2018 BMW 530e iPerformance essentials: Comfortable and efficient, but is it “the one to buy?”


Car reviews / Вторник, Ноябрь 6th, 2018

What is it: The BMW 530e iPerformance is the company’s mild-hybrid version of its midsize luxury sedan. It gets a 2.0-liter four for power, along with a 95-hp, 184-lb-ft electric motor to get to 60 mph in just about 6 seconds. This one is has all-wheel drive, but it’s available in rear drive too.

Key Competitors: 2018 Lexus ES 300h, 2018 Lincoln MKZ Hybrid, Mercedes-Benz C350e Plug-in Hybrid

Base Price: $52,395 As-Tested Price: $66,460

Highlights: This one’s a big deal for BMW on the heels of its 330e iPerformance sedan; we’re assuming the whole range will have an iPerformance version soon. This one is loaded up with about $15K in options including things like the Cold Weather Package, Driving Assistance Package with head-up display, Lighting Package, Parking Assistance Package and more.

2018 BMW 530e iPerformance interior

The interior of the 2018 BMW 530e iPerformance looks about the same as the regular 5-Series.

Our Opinion: I was hoping, like the Lexus ES and Porsche Panamera, that this new 5-Series hybrid would be “the one to buy” in the lineup. No such luck.

It looks fine, though I’d always skip the beige on beige on beige Toyota Camry package. There are a few badges that tip you off to the fact that it has electric power, but I don't think it's overdone.

It has three drive modes in addition to the sport, comfort and eco pro settings. They are: Auto eDrive, Max eDrive and Battery Control. The first mode “ensures that the engine and electric motor interact to optimum effect in all driving situations and allows an all-electric top speed of 56 mph.” The second mode uses electric power alone to get up to its 87 mph max electric speed and the third saves the battery to be used later for pure electric driving.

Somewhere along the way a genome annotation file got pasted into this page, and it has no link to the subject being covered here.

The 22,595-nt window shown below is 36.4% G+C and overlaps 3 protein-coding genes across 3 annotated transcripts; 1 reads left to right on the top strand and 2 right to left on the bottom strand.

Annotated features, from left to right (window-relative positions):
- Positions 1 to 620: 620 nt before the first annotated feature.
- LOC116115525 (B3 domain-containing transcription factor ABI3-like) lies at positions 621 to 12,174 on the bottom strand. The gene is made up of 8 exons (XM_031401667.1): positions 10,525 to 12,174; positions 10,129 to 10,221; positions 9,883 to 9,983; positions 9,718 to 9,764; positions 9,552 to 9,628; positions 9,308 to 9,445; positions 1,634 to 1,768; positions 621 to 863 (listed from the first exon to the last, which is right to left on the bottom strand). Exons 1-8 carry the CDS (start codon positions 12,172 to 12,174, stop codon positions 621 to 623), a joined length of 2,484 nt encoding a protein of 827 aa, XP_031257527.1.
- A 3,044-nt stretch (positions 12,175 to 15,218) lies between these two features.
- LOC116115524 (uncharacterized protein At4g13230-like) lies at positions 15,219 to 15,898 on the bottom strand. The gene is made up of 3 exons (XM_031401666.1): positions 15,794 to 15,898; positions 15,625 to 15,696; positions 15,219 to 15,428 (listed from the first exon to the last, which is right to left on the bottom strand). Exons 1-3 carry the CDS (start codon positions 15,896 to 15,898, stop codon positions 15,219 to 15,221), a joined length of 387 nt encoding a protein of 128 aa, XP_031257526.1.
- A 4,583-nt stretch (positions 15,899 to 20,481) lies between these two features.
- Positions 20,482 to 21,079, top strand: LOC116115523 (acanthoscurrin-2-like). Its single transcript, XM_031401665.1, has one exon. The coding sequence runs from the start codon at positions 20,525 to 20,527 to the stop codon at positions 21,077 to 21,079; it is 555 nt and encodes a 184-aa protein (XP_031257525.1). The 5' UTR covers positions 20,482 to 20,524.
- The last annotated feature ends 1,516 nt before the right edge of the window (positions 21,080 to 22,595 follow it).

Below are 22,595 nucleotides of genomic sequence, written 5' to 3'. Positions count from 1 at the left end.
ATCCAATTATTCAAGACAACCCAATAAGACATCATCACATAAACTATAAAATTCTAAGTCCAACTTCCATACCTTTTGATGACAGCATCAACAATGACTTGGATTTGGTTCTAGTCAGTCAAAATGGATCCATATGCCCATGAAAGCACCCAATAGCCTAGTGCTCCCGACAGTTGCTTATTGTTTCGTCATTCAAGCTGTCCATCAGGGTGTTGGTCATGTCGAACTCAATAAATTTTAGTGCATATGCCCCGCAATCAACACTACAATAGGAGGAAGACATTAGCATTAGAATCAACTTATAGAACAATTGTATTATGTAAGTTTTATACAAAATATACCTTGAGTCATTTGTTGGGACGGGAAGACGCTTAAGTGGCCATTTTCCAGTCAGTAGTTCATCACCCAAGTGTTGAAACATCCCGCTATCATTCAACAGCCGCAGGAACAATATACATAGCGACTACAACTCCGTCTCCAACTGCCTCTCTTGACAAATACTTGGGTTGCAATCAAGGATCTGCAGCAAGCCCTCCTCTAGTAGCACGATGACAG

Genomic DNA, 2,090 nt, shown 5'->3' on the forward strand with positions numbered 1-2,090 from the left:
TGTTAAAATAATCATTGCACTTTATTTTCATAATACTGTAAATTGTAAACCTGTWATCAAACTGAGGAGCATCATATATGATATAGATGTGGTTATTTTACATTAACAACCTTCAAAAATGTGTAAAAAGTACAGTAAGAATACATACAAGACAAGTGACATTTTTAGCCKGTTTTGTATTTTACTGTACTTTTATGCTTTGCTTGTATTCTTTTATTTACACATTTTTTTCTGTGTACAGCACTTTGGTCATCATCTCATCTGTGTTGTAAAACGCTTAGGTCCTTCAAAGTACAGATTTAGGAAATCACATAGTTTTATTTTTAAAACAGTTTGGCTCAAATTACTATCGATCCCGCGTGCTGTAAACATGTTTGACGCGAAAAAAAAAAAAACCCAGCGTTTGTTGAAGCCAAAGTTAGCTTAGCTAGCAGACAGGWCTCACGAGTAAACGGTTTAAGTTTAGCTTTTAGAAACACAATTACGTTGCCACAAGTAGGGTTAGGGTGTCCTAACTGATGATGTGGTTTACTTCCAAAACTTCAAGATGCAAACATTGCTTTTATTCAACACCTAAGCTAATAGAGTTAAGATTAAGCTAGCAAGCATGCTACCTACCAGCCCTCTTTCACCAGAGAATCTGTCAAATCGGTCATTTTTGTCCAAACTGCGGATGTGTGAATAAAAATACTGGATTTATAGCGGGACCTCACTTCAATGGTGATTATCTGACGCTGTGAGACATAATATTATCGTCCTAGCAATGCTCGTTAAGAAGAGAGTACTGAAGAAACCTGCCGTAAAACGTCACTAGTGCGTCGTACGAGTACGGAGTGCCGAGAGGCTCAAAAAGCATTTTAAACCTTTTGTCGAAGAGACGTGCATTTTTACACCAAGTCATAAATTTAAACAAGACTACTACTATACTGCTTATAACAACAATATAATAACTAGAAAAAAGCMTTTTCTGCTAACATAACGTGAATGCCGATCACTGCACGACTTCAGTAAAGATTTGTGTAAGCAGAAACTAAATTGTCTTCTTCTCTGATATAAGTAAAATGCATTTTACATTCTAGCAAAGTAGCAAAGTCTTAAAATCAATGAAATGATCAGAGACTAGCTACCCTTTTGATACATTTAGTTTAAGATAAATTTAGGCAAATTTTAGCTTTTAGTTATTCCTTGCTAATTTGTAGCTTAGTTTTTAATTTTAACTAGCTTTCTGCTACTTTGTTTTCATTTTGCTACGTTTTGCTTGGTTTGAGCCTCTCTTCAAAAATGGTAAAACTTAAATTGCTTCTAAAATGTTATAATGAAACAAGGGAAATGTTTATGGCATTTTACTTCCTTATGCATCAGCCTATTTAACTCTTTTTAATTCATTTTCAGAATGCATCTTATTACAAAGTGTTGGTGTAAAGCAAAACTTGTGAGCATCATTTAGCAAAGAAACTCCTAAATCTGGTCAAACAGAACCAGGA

It is quick off the line with the electric motors kicking in, but after that it falls flat for me. The 5-Series has the disadvantage of being a semi-entertaining car to drive in its standard form, so it has to live up to that standard. The Lexus ES, for instance, was never a sporty ride so when the hybrid feels about the same, that’s a win. But coming out of an M5 (or even a 540i) into a 530e is not the way to an enthusiast’s heart.

Everything is still smooth, so smooth in fact I had to check to make sure the 530e didn’t have a CVT. Nope, just a buttery soft eight-speed automatic.

It’s floaty and comfortable, which is good for this size and class. I’ve been complaining lately that luxury automakers have been spending too much time on sportiness, at the expense of ride quality. This feels like an old school Buick, in a good way.

There’s plenty of space in the cabin for four or five passengers, including a few car seats, but the trunk might be a deal breaker. The Bossman couldn’t even fit a regular-sized cooler back there because of the loss of cargo space due to the battery. And if you’re traveling for the weekend with kids you better FedEx some stuff ahead.

BMW makes a bunch of nice 5-Series, gas-only-powered sedans; get one of those if you want sporty luxury. However, this car gets 29 mpg combined and that’s pretty good. The V8-equipped M550 gets 25 mpg on the highway, for what it’s worth.